The battle for my life is far from over.
And for good reason.
I’ve been through hell and back before, and now I’m back at it again, battling the same thing.
It’s been a long road and I’ve made the tough choices.
But there’s still time to make it all the way back.
So, as I write this, I want to share some of my personal experiences with you to show you how far we’ve come and how much you can still do to beat this illness.
I’m also hoping to inspire you to take action.
I’ve seen this article on your Facebook page, and I just thought, this is what it looks like when a cancer patient writes a personal story on the Internet.
I know it sounds silly.
It sounds like a normal thing to do, but it’s not.
I can’t help but think of the thousands of cancer patients and friends who’ve shared their stories on social media, and how they’ve helped each other out, even though they’re still fighting.
When I read about your personal battle, I know there are many of you out there who have shared your stories with others, who have made the hard decisions to let go of everything and go on with their lives.
It means so much to me.
I have a lot of friends who I would not have if I didn’t have cancer, and so many people who have lost loved ones, or suffered in silence because of their illness.
That’s what makes it so important to share your personal journey with others.
There’s no right or wrong way to go about it.
I don’t think it’s easy to be healthy and fight against cancer, but I’m so grateful to all of you who are out there.
And the more I know about how you are fighting and how you’ve got your fight on, the better I feel.
I’ll share my story here with a few of the stories I have shared, but they’re from the perspective of someone who has gone through similar things.
It took a long time, but in the end, I think it is worth it.
I’m writing this from my home in Australia, and my family is in the UK.
I grew up in the southern parts of NSW and Victoria, but after a few years of moving around, I moved back to my family’s home in the northern parts of the state.
I had no choice but to make the tough decisions that I had to, and one of those was deciding when to go into remission.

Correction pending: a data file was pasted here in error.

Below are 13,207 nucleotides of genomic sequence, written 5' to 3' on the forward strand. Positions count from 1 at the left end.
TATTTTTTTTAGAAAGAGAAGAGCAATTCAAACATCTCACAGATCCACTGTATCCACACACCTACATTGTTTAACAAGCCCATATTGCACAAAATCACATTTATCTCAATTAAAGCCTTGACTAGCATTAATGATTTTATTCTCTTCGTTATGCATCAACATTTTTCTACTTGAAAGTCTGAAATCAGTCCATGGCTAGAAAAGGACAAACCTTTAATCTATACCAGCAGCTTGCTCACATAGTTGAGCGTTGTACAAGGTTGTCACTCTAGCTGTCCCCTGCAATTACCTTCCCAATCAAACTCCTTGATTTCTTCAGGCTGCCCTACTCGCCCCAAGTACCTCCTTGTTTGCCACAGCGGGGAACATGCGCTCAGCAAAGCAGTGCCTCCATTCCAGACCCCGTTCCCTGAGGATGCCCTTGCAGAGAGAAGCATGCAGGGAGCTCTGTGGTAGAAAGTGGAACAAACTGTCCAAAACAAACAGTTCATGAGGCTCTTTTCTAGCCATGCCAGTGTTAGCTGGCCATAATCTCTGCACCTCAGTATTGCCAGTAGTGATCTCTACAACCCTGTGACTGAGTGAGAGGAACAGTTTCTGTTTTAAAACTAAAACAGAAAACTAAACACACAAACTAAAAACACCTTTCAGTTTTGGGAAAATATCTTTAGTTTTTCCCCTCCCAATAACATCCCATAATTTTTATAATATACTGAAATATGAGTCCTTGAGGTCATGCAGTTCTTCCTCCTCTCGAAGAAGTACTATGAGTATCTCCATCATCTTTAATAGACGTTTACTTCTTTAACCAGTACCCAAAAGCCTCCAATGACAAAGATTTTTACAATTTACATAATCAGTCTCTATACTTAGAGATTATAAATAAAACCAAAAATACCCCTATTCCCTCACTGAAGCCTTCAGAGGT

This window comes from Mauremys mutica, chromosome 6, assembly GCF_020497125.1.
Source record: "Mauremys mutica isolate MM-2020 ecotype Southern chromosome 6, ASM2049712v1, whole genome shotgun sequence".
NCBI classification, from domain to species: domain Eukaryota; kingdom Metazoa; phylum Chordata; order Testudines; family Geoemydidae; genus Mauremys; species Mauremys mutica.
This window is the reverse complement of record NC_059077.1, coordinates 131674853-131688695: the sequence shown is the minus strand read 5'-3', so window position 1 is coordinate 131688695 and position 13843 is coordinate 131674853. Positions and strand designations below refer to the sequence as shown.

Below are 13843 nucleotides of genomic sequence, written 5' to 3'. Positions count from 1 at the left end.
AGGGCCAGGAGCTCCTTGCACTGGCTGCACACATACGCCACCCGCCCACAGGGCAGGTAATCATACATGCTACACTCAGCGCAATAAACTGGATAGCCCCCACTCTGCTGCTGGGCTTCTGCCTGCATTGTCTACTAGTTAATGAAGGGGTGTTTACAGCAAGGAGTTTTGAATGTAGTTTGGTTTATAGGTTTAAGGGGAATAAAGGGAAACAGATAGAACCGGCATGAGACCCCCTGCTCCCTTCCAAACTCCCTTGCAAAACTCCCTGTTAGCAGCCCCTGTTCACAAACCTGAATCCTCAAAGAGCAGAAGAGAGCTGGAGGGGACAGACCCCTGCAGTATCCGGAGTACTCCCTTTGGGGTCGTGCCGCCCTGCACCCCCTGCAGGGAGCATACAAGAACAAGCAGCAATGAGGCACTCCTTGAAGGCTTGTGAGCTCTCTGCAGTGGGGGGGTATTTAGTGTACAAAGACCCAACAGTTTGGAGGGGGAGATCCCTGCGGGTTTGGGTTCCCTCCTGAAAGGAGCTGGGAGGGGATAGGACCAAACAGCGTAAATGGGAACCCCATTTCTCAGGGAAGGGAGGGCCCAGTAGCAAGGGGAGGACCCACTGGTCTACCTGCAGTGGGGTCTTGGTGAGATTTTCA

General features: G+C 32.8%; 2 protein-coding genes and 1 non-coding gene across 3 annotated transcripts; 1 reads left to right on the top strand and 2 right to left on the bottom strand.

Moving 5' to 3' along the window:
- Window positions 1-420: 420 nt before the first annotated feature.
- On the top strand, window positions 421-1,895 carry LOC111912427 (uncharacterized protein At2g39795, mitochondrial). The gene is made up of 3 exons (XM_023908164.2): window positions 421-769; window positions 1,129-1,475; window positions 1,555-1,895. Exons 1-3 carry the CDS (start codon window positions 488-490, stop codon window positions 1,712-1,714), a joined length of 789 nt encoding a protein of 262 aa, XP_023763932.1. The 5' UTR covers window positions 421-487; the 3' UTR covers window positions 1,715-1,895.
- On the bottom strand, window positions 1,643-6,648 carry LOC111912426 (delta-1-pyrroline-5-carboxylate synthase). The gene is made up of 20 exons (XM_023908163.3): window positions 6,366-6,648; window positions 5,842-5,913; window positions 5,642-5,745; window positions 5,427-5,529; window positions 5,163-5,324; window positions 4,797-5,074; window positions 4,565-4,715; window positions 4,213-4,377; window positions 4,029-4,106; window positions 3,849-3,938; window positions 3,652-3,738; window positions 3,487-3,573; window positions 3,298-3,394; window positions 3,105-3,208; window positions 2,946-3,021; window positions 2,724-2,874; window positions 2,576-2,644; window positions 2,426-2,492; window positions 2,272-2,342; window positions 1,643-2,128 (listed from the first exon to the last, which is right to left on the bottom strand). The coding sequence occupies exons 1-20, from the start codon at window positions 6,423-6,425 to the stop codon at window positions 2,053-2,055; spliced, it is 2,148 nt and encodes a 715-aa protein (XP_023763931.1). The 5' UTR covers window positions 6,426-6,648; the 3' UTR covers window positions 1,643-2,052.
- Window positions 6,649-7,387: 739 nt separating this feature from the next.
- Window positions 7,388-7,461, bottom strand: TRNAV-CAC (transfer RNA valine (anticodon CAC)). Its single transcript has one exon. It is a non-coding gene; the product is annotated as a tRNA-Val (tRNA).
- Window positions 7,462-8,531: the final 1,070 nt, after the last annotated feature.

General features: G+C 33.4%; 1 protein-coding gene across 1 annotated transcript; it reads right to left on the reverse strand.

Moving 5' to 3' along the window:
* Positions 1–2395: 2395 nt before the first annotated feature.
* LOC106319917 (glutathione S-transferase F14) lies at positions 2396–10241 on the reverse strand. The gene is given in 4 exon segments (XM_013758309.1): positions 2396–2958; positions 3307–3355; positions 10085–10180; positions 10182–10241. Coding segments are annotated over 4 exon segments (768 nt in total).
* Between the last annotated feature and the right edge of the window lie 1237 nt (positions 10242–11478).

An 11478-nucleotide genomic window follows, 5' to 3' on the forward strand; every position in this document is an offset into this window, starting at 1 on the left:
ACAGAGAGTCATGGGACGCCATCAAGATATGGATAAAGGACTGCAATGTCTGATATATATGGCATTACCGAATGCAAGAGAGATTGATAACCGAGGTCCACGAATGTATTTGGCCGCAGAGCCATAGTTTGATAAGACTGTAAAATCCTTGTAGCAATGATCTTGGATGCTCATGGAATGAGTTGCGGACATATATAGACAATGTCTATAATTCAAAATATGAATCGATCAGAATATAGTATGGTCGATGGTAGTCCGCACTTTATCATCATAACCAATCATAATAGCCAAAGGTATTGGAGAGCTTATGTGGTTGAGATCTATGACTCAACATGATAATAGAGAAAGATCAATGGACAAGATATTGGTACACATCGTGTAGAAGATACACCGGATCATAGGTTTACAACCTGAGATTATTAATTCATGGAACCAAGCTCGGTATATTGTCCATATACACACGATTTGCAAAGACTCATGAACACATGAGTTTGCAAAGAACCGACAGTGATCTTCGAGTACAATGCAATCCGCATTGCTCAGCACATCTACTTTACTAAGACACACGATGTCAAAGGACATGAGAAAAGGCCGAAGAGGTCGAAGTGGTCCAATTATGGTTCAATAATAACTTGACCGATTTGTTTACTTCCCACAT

I was only in remission for a year and a half.
I would go through a lot more of that in my younger years, but the hardest part was dealing with my cancer in my 20s and 30s.
I think my decision to go in remission was the hardest decision I ever made.
I spent so much time on my computer and watching TV that I couldn’t sleep.
I didn- I didn’ think I could go through with it, but what would happen if I did?
My friends were saying I was too young to do this.
They were telling me I couldn’ do it, and that if I were to try, I’d end up with a relapse.
I thought I had a very strong immune system.
So I started researching it, looking at the research and researching further, and it became clear to me that there was something different going on with my immune system and it was getting stronger and stronger.
I started getting injections and chemo every couple of weeks.
My immune system was getting better, and then it started working against me.
My chemo had a terrible effect on my immune cells, so I had this really hard time getting rid of it.
So my chemo stopped working, and all my chemos just stopped working.
My body was just going crazy.
I’d get so frustrated that I would just throw up on the floor and get up and go back to bed.
And that was a really hard decision.
It was one that I was never able to get over.
I had to have a really tough decision.
I felt that I didn”t have enough time, so it was important that I made the right decision.
What I decided to do was I would start having chemo and my immune function would start to fall apart.
I decided that I wasn’t going to get chemo any more, but would continue having chemos until my chemoregulation was back to normal, and until I could stop worrying about the chemo.
I started going to my doctor.
He was a huge help, and he told me that he was really worried about me.
But I was scared.
My life was in a terrible place, and the only thing I knew for sure was that I wanted to be in remission.
And so I was terrified of what the doctors might say if they found out.
And they didn’t want to be too worried.
They said I